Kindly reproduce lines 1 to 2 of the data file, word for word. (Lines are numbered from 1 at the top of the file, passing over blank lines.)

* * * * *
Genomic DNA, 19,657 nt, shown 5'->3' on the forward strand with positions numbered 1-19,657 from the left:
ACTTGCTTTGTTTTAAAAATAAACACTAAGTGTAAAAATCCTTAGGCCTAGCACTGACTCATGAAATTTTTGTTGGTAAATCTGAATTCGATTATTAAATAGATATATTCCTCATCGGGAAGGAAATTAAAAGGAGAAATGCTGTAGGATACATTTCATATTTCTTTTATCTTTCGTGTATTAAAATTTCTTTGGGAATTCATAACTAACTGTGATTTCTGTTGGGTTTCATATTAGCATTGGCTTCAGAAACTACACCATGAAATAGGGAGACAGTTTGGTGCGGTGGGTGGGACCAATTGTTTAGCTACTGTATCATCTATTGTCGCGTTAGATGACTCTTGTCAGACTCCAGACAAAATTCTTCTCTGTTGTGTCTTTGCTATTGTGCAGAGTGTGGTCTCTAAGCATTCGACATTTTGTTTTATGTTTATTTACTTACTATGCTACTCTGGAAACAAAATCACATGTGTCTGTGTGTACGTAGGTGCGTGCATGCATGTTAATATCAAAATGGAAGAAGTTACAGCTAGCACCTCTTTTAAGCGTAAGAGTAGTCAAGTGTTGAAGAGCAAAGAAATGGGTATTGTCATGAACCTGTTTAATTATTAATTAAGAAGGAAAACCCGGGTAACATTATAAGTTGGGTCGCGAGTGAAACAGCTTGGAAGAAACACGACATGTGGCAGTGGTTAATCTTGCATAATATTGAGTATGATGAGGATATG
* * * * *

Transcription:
Genomic DNA, 19,657 nt, shown 5'->3' on the forward strand with positions numbered 1-19,657 from the left:
ACTTGCTTTGTTTTAAAAATAAACACTAAGTGTAAAAATCCTTAGGCCTAGCACTGACTCATGAAATTTTTGTTGGTAAATCTGAATTCGATTATTAAATAGATATATTCCTCATCGGGAAGGAAATTAAAAGGAGAAATGCTGTAGGATACATTTCATATTTCTTTTATCTTTCGTGTATTAAAATTTCTTTGGGAATTCATAACTAACTGTGATTTCTGTTGGGTTTCATATTAGCATTGGCTTCAGAAACTACACCATGAAATAGGGAGACAGTTTGGTGCGGTGGGTGGGACCAATTGTTTAGCTACTGTATCATCTATTGTCGCGTTAGATGACTCTTGTCAGACTCCAGACAAAATTCTTCTCTGTTGTGTCTTTGCTATTGTGCAGAGTGTGGTCTCTAAGCATTCGACATTTTGTTTTATGTTTATTTACTTACTATGCTACTCTGGAAACAAAATCACATGTGTCTGTGTGTACGTAGGTGCGTGCATGCATGTTAATATCAAAATGGAAGAAGTTACAGCTAGCACCTCTTTTAAGCGTAAGAGTAGTCAAGTGTTGAAGAGCAAAGAAATGGGTATTGTCATGAACCTGTTTAATTATTAATTAAGAAGGAAAACCCGGGTAACATTATAAGTTGGGTCGCGAGTGAAACAGCTTGGAAGAAACACGACATGTGGCAGTGGTTAATCTTGCATAATATTGAGTATGATGAGGATATG